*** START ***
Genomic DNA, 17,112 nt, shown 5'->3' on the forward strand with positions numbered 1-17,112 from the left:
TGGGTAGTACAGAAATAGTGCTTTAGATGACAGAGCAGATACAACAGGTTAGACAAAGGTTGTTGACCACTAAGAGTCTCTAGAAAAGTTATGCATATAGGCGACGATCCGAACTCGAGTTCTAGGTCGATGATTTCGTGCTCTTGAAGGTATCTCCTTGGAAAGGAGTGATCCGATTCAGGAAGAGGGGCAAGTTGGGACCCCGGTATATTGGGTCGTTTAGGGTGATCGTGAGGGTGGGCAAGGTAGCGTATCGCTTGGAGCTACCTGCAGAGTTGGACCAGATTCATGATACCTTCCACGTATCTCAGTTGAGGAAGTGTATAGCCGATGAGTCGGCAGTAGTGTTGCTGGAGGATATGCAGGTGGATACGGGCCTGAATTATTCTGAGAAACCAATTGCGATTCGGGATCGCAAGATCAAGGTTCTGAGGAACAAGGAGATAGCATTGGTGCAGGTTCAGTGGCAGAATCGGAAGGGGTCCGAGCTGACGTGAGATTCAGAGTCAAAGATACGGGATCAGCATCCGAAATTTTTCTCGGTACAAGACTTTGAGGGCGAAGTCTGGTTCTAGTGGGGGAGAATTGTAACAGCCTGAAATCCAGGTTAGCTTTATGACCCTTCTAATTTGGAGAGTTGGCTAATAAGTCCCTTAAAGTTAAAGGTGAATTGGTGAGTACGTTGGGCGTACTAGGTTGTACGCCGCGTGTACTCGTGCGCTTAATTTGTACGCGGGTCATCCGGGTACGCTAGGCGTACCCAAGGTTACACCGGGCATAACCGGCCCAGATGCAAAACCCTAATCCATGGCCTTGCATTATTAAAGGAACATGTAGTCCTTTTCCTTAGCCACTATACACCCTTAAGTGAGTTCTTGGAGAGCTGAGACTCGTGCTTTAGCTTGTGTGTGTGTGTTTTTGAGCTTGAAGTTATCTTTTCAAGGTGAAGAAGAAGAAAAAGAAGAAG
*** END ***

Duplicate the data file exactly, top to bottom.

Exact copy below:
Genomic DNA, 17,112 nt, shown 5'->3' on the forward strand with positions numbered 1-17,112 from the left:
TGGGTAGTACAGAAATAGTGCTTTAGATGACAGAGCAGATACAACAGGTTAGACAAAGGTTGTTGACCACTAAGAGTCTCTAGAAAAGTTATGCATATAGGCGACGATCCGAACTCGAGTTCTAGGTCGATGATTTCGTGCTCTTGAAGGTATCTCCTTGGAAAGGAGTGATCCGATTCAGGAAGAGGGGCAAGTTGGGACCCCGGTATATTGGGTCGTTTAGGGTGATCGTGAGGGTGGGCAAGGTAGCGTATCGCTTGGAGCTACCTGCAGAGTTGGACCAGATTCATGATACCTTCCACGTATCTCAGTTGAGGAAGTGTATAGCCGATGAGTCGGCAGTAGTGTTGCTGGAGGATATGCAGGTGGATACGGGCCTGAATTATTCTGAGAAACCAATTGCGATTCGGGATCGCAAGATCAAGGTTCTGAGGAACAAGGAGATAGCATTGGTGCAGGTTCAGTGGCAGAATCGGAAGGGGTCCGAGCTGACGTGAGATTCAGAGTCAAAGATACGGGATCAGCATCCGAAATTTTTCTCGGTACAAGACTTTGAGGGCGAAGTCTGGTTCTAGTGGGGGAGAATTGTAACAGCCTGAAATCCAGGTTAGCTTTATGACCCTTCTAATTTGGAGAGTTGGCTAATAAGTCCCTTAAAGTTAAAGGTGAATTGGTGAGTACGTTGGGCGTACTAGGTTGTACGCCGCGTGTACTCGTGCGCTTAATTTGTACGCGGGTCATCCGGGTACGCTAGGCGTACCCAAGGTTACACCGGGCATAACCGGCCCAGATGCAAAACCCTAATCCATGGCCTTGCATTATTAAAGGAACATGTAGTCCTTTTCCTTAGCCACTATACACCCTTAAGTGAGTTCTTGGAGAGCTGAGACTCGTGCTTTAGCTTGTGTGTGTGTGTTTTTGAGCTTGAAGTTATCTTTTCAAGGTGAAGAAGAAGAAAAAGAAGAAG